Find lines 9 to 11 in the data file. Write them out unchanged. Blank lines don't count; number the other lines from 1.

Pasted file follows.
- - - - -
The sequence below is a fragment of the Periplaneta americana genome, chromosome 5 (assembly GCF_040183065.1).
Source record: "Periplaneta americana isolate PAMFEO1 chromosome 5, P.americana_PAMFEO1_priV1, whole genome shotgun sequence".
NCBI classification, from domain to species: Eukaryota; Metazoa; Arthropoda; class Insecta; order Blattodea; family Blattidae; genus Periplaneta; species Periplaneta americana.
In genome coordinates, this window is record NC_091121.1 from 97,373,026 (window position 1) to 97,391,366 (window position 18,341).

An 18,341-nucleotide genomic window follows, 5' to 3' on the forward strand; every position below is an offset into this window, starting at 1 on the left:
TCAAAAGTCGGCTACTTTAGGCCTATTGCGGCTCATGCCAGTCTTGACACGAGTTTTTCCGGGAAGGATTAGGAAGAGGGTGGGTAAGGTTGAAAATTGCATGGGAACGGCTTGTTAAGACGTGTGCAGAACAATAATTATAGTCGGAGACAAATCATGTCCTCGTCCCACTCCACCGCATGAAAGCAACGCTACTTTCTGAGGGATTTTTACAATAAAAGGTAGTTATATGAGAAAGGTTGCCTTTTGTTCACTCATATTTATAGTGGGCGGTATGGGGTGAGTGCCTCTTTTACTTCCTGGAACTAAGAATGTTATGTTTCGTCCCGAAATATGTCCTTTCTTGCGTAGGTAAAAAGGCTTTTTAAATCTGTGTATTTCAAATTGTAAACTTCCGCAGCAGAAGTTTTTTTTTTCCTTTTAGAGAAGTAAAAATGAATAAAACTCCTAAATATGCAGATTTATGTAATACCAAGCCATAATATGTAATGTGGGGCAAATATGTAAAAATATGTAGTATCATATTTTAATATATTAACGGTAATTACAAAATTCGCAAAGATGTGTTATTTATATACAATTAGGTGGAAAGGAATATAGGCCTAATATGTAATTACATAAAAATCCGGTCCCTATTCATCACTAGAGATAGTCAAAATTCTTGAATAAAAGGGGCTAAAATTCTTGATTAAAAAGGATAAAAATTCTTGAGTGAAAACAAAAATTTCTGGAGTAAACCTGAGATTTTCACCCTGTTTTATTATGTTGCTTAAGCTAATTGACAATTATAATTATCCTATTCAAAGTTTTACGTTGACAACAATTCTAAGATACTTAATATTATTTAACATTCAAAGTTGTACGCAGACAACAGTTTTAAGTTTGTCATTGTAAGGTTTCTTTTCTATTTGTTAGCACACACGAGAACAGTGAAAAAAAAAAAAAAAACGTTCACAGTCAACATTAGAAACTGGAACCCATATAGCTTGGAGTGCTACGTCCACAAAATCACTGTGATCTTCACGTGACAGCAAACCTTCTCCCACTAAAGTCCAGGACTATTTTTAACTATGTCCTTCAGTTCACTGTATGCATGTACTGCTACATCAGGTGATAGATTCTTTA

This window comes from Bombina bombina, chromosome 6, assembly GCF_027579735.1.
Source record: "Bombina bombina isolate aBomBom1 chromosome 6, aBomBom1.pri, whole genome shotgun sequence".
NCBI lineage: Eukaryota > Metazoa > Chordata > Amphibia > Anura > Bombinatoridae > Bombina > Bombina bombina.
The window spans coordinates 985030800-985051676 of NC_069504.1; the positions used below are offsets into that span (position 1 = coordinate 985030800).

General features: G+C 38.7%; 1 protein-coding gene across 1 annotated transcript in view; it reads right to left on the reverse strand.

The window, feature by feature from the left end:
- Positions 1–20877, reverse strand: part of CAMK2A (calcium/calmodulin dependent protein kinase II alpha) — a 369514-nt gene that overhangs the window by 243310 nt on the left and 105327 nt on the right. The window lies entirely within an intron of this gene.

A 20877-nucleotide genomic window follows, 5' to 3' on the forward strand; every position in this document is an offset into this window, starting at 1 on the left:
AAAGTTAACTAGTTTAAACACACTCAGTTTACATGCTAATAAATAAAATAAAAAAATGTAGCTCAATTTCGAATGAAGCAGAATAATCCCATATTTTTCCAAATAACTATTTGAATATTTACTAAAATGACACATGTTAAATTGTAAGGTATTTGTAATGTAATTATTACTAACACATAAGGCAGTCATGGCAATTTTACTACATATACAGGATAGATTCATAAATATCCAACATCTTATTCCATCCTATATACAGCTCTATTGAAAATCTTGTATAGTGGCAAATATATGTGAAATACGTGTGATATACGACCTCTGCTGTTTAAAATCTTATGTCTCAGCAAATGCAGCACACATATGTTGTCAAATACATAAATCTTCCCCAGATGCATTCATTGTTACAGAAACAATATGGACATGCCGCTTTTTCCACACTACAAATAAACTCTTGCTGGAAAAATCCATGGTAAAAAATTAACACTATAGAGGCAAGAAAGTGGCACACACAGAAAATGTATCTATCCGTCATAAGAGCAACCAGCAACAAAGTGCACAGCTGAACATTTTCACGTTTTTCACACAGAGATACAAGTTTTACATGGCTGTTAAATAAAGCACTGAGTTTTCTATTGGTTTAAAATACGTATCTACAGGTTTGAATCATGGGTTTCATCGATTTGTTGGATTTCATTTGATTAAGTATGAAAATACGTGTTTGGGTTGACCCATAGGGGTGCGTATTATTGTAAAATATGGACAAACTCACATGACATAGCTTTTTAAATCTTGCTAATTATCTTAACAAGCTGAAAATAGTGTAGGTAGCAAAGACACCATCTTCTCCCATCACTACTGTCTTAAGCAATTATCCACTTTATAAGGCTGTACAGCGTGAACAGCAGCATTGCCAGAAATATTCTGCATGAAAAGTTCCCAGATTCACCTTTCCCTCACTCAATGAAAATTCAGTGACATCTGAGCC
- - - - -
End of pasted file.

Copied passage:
NCBI lineage: Eukaryota > Metazoa > Chordata > Amphibia > Anura > Bombinatoridae > Bombina > Bombina bombina.
The window spans coordinates 985030800-985051676 of NC_069504.1; the positions used below are offsets into that span (position 1 = coordinate 985030800).

General features: G+C 38.7%; 1 protein-coding gene across 1 annotated transcript in view; it reads right to left on the reverse strand.